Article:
In this study, Couples’ ages ranged from 19 to 64 years, with a mean of 30.41 years (SD=5.9) and the number of miscarriages ranged from two to 13. The 608 couples (1216 individuals) studied that according to the number of previous spontaneous abortion were showed in Table 1. Approximately, half of the patients had two miscarriages (49.7%) (Table 1). The mean number of miscarriages was 2.7 per couple (SD=1.07). Chromosome abnormalities were detected in 43 patients (3.54%), including 25 women and 18 men. Abnormal karyotypes are shown in Tables 2 and 3. Among 43 cases, 40 (93%) showed structural aberrations and three (7%) showed numerical abnormalities. Reciprocal translocations were identified in 25 cases, including 16 women and 9 men. Robertsonian translocations were seen in one man and three women. Inversions were identified in seven men and three women. In addition, there were 22 (1.8%) cases with three types of polymorphic variants including constitutional fragility of chromosome 16, pericentric inversion of chromosomes 1 and 9, enlarged heterochromatin in chromosomes 1, 16 and Y and extended satellites in chromosomes 14, 15 and 22 (Table 4). The pie charts for these results are shown in Figures 1 and 2.

Number of miscarriages No .of couples Percentage
2 302 49.7
3 214 35.2
4 50 8.2
5 21 3.5
6 10 1.6
7 3 0.5
8 4 0.6
9 3 0.5
13 1 0.2
Total 608 100
Table 1.Couples grouped according to the number of miscarriages
Karyotypes No .of miscarriages Sex Maternal/ Paternal age (years)
Reciprocal translocation
6,XY,t(4;7)(q31;p22) 2 M 30
46,XX,t(14;21)(q24;q22) 4 F 30
46,XX,t(11;22)(q25;q11) 2 F 32
46,XY,t(4;5)(q34;q12) 2 M 28
46,XX,t(13;21)(q10;q10) 2 F 36
46,XX,t(11;22)(q22;q12) 2 F 25
46,XY,t(20;21)(q13.1;q22.2) 3 M 40
46,XY,t(4;7)(q31;q22) 2 M 33
46,XX,t(2;12)(q37.3;q24.1) 2 F 20
46,XY,t(4;7)(q31;q22) 2 M 31
46,XX,t(13;21)(q10;q21) 2 F 28
46,XX,t(6;10)(q22.1;q25.1) 2 F 43
46,XX,t(16;17)(p13.2;q25) 3 F 23
46,XX,t(1;2)(p36.2;q16) 4 F 41
46,XX,t(15;21)(q10;q10) 2 F 37
46,XX,t(11;22)(q24;q13) 4 F 34
46,XX,t(11;16)(q23;q24) 2 F 28
46,XX,t(6;7)(q25;p22) 3 F 33
46,XY,t(1;18)(p13;q21.3) 3 M 32
46,XY,t(1;16)(q21;q12.1) 2 M 35
46,XY,t(1;2)(q32;q13) 2 M 28
46,XX,t(7;15)(q31.2;q26.1) 3 F 26
46,XY,t(13;21)(q14;q22) 3 M 26
46,XX,t(13;21)(q31;q13) 4 F 25
46,XX,t(3;9)(p26;q31) 3 F 19
45,XX,idic(22)(p11.2) 2 F 31
Robertsonian translocations
45,XX,rob(21;21)(q10;q10) 2 F 31
45,XY,rob(13;14)(q10;q10) 2 M 28
45,XX,rob(13;14)(q10;q10) 2 F 20
45,XX,rob(13;14)(q10;q10) 2 F 30
Pericentric inversions
46,XY,inv(3)(p11q12) 5 M 32
46,XX,inv(5)(p15q15) 2 F 36
46,XY,inv(10)(p11.2q26) 2 M 28
46,XY,inv(10)(p11.2q26) 2 M 25
46,XY,inv(10)(p14q11.2) 2 M 25
46,XX,inv(12)(p11.2q11) 2 F 21
46,XY,inv(12)(p11.2q11) 2 M 30
46,XY,inv(18)(p11q11) 2 M 36
46,X,inv(X)(p22.3q26) 2 F 31
46,X,inv(Y)(p11q11) 2 M 32
Table 2.Cytogenetic findings, number of miscarriages and maternal/paternal age in recurrent miscarriage cases with structural aberrations
Numerical No .of miscarriages Sex Maternal/ Paternal age (years)
45,X[40]/46,XX[10] 2 F 36
47,XX,+mar[23]/46XX[27] 2 F 24
47,XY,+mar 5 M 30
Table 3.Cytogenetic findings, number of miscarriages and maternal/paternal age in recurrent miscarriage cases with numerical chromosomal abnormalities
Polymorphic variants No .of case %
Pericentric inversion (9)(p11q13) 8
fragility (16)(q23) 1
15pstk+ 1
21pstk+ 1
14ps+ 2
15ps+ 3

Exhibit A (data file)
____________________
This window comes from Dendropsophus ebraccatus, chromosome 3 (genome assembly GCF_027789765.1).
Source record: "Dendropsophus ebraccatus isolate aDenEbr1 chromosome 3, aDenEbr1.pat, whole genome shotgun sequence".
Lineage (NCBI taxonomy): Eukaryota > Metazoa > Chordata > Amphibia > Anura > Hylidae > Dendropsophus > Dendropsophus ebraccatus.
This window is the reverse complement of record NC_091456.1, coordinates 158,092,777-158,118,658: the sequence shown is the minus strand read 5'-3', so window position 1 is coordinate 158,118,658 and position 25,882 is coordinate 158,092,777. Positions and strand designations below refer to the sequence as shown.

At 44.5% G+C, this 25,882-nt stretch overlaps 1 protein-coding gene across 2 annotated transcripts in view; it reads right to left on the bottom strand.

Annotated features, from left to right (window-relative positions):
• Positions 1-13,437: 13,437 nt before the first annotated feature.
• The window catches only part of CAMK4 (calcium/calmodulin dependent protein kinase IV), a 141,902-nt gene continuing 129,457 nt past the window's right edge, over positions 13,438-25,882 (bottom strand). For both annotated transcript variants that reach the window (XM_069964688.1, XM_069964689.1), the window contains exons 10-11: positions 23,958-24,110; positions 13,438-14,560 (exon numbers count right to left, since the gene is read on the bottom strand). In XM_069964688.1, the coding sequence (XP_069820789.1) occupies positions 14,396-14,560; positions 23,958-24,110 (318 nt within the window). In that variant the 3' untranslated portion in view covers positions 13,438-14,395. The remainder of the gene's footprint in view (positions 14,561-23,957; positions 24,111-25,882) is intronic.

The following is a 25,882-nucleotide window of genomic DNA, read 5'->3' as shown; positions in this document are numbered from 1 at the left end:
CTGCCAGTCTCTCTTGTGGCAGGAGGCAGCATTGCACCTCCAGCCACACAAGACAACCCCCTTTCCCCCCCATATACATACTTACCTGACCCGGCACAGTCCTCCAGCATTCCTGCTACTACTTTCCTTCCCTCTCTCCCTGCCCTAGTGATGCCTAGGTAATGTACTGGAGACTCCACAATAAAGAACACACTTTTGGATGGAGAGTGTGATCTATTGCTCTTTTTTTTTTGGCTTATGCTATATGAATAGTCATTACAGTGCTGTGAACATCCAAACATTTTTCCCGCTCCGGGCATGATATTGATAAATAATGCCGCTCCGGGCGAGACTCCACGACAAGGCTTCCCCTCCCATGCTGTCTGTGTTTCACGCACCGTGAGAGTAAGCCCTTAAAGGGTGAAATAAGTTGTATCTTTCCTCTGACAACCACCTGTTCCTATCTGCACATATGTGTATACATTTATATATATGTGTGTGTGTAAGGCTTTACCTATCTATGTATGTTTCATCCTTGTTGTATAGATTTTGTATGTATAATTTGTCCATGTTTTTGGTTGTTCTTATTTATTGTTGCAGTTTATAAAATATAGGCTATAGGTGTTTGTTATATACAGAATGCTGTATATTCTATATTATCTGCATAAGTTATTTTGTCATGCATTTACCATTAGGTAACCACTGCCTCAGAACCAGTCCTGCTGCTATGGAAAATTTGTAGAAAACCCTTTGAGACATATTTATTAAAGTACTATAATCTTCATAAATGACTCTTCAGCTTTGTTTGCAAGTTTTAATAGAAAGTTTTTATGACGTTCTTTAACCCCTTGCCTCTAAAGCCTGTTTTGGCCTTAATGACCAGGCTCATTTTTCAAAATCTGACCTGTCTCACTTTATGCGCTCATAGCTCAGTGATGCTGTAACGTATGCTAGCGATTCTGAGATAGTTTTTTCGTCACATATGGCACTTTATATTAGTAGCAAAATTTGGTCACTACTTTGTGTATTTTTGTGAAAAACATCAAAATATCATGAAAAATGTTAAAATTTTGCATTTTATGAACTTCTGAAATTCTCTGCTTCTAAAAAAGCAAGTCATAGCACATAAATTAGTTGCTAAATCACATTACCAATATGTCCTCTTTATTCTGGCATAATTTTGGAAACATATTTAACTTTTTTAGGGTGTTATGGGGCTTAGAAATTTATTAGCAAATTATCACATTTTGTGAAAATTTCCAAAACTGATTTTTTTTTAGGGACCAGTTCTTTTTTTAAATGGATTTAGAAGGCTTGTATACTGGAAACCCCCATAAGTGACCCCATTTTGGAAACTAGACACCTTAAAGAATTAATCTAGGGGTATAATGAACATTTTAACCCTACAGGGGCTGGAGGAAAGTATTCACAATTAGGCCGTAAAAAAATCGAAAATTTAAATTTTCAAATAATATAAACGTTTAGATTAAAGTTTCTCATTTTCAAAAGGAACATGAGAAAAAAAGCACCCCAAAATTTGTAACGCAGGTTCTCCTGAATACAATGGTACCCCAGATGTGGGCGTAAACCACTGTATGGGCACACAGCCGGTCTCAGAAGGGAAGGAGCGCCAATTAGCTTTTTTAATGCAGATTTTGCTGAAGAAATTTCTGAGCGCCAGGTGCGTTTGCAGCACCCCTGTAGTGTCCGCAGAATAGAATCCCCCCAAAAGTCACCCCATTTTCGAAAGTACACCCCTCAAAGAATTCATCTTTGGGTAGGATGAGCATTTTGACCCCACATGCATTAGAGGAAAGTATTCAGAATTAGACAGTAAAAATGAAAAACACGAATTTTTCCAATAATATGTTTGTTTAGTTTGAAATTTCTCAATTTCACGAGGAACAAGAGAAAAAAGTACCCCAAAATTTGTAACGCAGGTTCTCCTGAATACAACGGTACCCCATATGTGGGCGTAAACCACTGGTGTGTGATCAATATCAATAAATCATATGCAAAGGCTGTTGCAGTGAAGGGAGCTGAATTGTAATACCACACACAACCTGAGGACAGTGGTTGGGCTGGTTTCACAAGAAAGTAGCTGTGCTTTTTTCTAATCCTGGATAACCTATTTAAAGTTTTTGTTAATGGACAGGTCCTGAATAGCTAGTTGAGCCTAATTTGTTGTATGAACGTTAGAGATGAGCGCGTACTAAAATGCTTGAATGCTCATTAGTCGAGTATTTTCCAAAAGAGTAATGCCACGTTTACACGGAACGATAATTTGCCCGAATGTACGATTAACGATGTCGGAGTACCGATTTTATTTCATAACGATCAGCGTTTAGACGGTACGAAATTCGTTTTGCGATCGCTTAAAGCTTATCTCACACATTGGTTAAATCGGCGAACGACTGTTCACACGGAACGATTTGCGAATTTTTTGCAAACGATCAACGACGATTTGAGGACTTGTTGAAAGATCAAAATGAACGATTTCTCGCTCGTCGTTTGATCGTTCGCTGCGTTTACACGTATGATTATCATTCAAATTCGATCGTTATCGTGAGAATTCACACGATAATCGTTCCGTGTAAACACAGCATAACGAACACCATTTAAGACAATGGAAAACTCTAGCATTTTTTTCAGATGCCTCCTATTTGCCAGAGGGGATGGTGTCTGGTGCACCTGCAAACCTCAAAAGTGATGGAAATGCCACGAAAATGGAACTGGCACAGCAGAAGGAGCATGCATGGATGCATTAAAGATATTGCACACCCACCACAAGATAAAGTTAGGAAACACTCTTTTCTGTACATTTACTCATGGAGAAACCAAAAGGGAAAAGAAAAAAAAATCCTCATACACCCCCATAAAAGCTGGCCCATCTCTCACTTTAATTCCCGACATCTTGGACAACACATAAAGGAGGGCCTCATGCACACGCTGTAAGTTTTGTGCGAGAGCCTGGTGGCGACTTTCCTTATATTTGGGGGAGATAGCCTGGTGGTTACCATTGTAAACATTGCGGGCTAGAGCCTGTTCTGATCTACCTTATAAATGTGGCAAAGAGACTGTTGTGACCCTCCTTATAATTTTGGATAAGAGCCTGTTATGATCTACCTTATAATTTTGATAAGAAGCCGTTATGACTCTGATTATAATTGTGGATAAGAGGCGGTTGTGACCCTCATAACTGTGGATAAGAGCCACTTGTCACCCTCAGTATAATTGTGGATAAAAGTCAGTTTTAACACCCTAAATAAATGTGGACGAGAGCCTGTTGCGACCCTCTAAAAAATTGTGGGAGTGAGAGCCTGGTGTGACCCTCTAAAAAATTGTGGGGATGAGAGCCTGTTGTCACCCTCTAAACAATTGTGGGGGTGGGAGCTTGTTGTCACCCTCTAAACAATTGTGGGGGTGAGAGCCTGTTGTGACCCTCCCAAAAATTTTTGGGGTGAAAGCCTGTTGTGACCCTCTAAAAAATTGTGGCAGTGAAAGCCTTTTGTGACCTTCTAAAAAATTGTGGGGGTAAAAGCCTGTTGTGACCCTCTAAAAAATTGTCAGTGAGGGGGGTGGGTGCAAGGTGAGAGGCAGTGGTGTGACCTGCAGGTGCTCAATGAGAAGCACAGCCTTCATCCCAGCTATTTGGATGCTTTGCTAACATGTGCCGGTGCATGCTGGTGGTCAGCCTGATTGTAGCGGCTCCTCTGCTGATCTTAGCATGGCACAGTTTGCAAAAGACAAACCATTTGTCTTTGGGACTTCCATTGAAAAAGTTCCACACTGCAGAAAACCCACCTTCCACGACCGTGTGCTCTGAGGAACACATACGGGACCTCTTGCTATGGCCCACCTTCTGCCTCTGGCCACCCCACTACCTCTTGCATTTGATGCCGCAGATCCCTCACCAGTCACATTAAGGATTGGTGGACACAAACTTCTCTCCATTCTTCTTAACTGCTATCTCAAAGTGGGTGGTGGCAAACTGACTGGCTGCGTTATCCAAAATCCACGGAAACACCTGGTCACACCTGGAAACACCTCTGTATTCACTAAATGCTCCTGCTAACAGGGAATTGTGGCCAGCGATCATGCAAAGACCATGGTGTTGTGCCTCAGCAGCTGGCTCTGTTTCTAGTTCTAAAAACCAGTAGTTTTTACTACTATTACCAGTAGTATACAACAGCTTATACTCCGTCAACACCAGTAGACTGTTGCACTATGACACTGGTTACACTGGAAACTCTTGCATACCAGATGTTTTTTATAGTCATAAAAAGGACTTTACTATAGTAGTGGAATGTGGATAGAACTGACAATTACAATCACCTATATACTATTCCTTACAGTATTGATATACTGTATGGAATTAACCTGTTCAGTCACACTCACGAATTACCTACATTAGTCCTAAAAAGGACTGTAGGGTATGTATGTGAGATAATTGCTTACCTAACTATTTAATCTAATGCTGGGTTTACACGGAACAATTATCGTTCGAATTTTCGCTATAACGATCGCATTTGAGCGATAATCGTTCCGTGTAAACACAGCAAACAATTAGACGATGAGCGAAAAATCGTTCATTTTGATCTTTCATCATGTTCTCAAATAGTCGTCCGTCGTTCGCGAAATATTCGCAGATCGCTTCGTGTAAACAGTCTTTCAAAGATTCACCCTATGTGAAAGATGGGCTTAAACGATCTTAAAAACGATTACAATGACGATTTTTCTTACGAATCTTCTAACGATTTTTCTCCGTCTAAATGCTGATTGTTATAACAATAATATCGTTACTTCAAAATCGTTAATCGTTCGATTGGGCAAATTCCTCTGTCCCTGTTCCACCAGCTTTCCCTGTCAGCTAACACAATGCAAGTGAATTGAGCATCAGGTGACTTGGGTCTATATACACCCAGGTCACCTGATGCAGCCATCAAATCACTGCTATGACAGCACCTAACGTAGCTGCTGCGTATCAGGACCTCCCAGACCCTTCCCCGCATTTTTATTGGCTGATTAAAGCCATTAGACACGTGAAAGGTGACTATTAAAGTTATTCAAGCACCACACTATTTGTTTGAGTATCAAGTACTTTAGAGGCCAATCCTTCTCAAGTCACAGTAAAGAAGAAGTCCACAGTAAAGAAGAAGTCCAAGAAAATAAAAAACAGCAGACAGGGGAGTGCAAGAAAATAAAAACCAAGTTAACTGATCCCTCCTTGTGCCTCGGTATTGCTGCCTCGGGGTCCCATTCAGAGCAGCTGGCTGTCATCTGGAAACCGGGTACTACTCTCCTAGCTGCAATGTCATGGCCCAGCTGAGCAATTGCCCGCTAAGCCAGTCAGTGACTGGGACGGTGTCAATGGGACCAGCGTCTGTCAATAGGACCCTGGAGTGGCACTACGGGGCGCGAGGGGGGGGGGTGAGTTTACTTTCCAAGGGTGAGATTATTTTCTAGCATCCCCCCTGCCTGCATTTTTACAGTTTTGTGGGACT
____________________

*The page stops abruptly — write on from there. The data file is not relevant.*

22ps+ 2
1qh+ 2
1qh+,Yqh+ 1
6ph+ 1
Table 4.Polymorphic chromosomal variants in recurrent miscarriage cases

Fig 1.Pie chart for the percentage of abnormal karyotypes and polymorphisms observed in this study

Fig 2.Pie chart for the percentage of different abnormalities observed in this study


In our study chromosome abnormalities were detected in 43 out of 1216 patients (3.54%) including 25 women and 18 men. Pursuant to literature, the prevalence of chromosomal abnormalities among couples who have recurrent miscarriages varies from zero to 21.4%. These differences may be related to sample size and inclusion and exclusion criteria (9).

Reciprocal translocations are one of the most frequent human chromosomal aberrations and occur in about 1 of 600 individuals in the general population (0.017%) (10), whereas they occurred at a frequency of about 2% (25 cases, including 16 women and 9 men) of couples in our study. Reciprocal translocations accounted for 58% of the aberrations observed in our study. Couples who have balanced reciprocal translocation have a 50% chance of RSA and a 20% risk of having children with an abnormal genetic constitution (11). “The mispairing of translocated chromosomes during the first meiotic division can give rise to different forms of segregation, resulting in aneuploidy of the translocated chromosomes in gametes” (12).

Robertsonian translocation results from fusion of two acrocentric chromosomes on the centromic region (13). Its frequency is 0.1% in the general population (Link). Robertsonian translocations were seen in one man and three women (0.3%). Only chromosomes 13, 14, and 21 were found involved. The most frequent Robertsonian translocations were 13 and 14 translocations. Translocations involving both the homologues of chromosome 21 were observed in one woman. Translocation between chromosomes 13 and 14 was identified in two women and one man. Patients with Robertsonian translocations have only 45 chromosomes, but because deleted short arm regions do not have any essential genes, they yet have all necessary genetic material is present; the patients have normal phenotypes (14). However, they are at increased risk of unbalanced gamete and spontaneous abortion. Their gametes may either be normal, carry the fused chromosome, miss a chromosome, or have an extra acrocentric chromosome; the last two cases phenotypically affect the child or lead to abortion (15). In our study, 9% of observed aberrations had Robertsonian translocations.